Well-known member
#25
There are no mold spores on new jars. Why screw around with a perfectly good new jar. Fill it up.
I agree with this in theory but when I first bought my jars and opened them still factory sealed there was definitely an off odor that I felt better having washed out. Plus it makes a fun game cuting the flakes and prepingand filling all the jars before they cool down after pulling the out of the dishwasher.
 

WalkinStick

Eventus Stultorum Magister
Sales
Patron
#26
I agree with this in theory but when I first bought my jars and opened them still factory sealed there was definitely an off odor that I felt better having washed out. Plus it makes a fun game cuting the flakes and prepingand filling all the jars before they cool down after pulling the out of the dishwasher.
If you leave the lid off, that smell dissipates after about 20 seconds. I have never washed my jars and have not had one mold yet. I’ve got stuff that’s been jarred for 6-7 years.
 

Kuda

Well-known member
#27
If you leave the lid off, that smell dissipates after about 20 seconds. I have never washed my jars and have not had one mold yet. I’ve got stuff that’s been jarred for 6-7 years.
It may just be a psychological peace of mind thing on my part because I'm sure the smell has more to do with the lids than the jars (they say not to wash them but I do that too) and the tobacco would overpower it eventually anyway. Or maybe it's just the oddness of stale air (that's how you get mummy curses you know) really off putting stuff. At any rate it hasn't hurt anything the jars still seal well and there haven't been any problems doing it this way either. Though now that I've said that, tempting fate being what it is I should probably do the semi annual visual inspection soon on the older jars.
 

WalkinStick

Eventus Stultorum Magister
Sales
Patron
#28
It may just be a psychological peace of mind thing on my part because I'm sure the smell has more to do with the lids than the jars (they say not to wash them but I do that too) and the tobacco would overpower it eventually anyway. Or maybe it's just the oddness of stale air (that's how you get mummy curses you know) really off putting stuff. At any rate it hasn't hurt anything the jars still seal well and there haven't been any problems doing it this way either. Though now that I've said that, tempting fate being what it is I should probably do the semi annual visual inspection soon on the older jars.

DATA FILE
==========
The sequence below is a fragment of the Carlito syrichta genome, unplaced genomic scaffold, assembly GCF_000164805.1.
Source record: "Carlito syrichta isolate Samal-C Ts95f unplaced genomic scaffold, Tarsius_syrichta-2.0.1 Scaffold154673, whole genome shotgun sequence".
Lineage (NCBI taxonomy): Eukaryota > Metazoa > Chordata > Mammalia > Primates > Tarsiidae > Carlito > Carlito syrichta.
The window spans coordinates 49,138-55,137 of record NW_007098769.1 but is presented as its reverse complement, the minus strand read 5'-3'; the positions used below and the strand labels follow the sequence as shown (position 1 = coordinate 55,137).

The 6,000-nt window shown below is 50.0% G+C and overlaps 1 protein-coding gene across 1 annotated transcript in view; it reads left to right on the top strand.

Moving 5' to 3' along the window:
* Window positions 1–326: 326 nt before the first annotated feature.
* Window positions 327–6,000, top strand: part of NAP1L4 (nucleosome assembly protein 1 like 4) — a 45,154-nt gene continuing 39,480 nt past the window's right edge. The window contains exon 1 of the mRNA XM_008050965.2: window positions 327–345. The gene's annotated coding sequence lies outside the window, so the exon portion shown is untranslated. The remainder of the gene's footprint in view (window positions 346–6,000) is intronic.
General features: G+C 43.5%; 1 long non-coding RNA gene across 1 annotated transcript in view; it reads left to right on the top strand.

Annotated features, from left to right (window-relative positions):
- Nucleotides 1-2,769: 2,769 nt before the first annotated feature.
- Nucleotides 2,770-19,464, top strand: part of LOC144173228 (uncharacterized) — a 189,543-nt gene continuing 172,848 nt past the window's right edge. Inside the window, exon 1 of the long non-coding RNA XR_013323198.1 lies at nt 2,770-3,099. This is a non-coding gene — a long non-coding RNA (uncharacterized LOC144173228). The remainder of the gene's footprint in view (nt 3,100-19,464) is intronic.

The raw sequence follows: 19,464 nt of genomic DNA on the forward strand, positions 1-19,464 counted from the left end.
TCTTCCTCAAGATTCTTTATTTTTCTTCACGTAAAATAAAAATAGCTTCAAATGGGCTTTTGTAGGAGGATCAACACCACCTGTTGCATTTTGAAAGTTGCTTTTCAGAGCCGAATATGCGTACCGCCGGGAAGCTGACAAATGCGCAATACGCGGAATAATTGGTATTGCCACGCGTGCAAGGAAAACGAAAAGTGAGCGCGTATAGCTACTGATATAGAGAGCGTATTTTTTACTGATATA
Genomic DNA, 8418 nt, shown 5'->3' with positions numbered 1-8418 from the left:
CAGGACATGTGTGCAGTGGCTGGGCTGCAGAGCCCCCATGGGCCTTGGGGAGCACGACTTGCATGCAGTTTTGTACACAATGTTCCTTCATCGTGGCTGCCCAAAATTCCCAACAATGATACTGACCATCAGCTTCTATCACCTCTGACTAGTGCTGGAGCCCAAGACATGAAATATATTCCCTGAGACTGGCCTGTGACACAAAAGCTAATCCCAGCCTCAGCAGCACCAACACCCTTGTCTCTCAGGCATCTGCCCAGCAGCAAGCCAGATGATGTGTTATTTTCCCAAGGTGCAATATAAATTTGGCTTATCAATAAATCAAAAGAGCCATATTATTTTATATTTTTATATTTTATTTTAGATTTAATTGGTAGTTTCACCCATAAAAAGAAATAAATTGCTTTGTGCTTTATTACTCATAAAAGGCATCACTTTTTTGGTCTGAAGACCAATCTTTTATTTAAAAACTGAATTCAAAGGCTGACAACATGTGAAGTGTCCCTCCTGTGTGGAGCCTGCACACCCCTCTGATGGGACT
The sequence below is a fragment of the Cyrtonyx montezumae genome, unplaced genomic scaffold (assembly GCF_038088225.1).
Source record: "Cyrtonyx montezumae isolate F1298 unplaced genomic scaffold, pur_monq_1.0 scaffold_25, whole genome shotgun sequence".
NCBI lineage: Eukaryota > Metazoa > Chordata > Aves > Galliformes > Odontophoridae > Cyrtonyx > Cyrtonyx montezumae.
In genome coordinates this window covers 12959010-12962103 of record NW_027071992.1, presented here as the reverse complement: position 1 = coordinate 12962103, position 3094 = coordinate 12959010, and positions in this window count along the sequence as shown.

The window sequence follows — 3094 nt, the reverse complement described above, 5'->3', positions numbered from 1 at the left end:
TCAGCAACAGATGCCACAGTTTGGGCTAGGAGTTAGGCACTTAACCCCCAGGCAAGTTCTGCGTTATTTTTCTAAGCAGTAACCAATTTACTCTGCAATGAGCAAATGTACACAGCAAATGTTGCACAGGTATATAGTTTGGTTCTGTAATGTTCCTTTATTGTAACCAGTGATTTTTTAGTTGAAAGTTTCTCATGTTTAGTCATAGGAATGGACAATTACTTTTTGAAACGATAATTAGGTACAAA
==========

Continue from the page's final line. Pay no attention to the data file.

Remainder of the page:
I figure I probably just jinxed myself anyway and now I’ll find that one of my entire totes of jars is one big walking talking mold monster.
 

mwsmoker

Smokes 'em straight
Sales
Patron
#30
Ah, but what about the differences between aerobic and anaerobic aging...?
:old:
Which do you prefer? How do you know? did you test this theory on many blends?
:lol2::naughty:
Open this can of worms is.
Exactly. Tobacco aging is a little experience, a little old wive's tales, a ton of assumption / speculation, and nearly zero science.

I’ve never seen anyone publish real information about what microbes are generally present in tinned or bulk tobacco, which are aerobic, which are anaerobic, which are beneficial, and which may be harmful.

Roll the dice and take your chances.
 

Robert Hardy

Well-known member
Sales
#31
Exactly. Tobacco aging is a little experience, a little old wive's tales, a ton of assumption / speculation, and nearly zero science.

I’ve never seen anyone publish real information about what microbes are generally present in tinned or bulk tobacco, which are aerobic, which are anaerobic, which are beneficial, and which may be harmful.

Roll the dice and take your chances.
And to add to the confusion, many of the microbes are facultative, meaning they can exist in aerobic and anaerobic conditions. Many of my clamp lid jars have developed a vacuum seal which makes them difficult to open. There's something going on in there...:bigeyes2: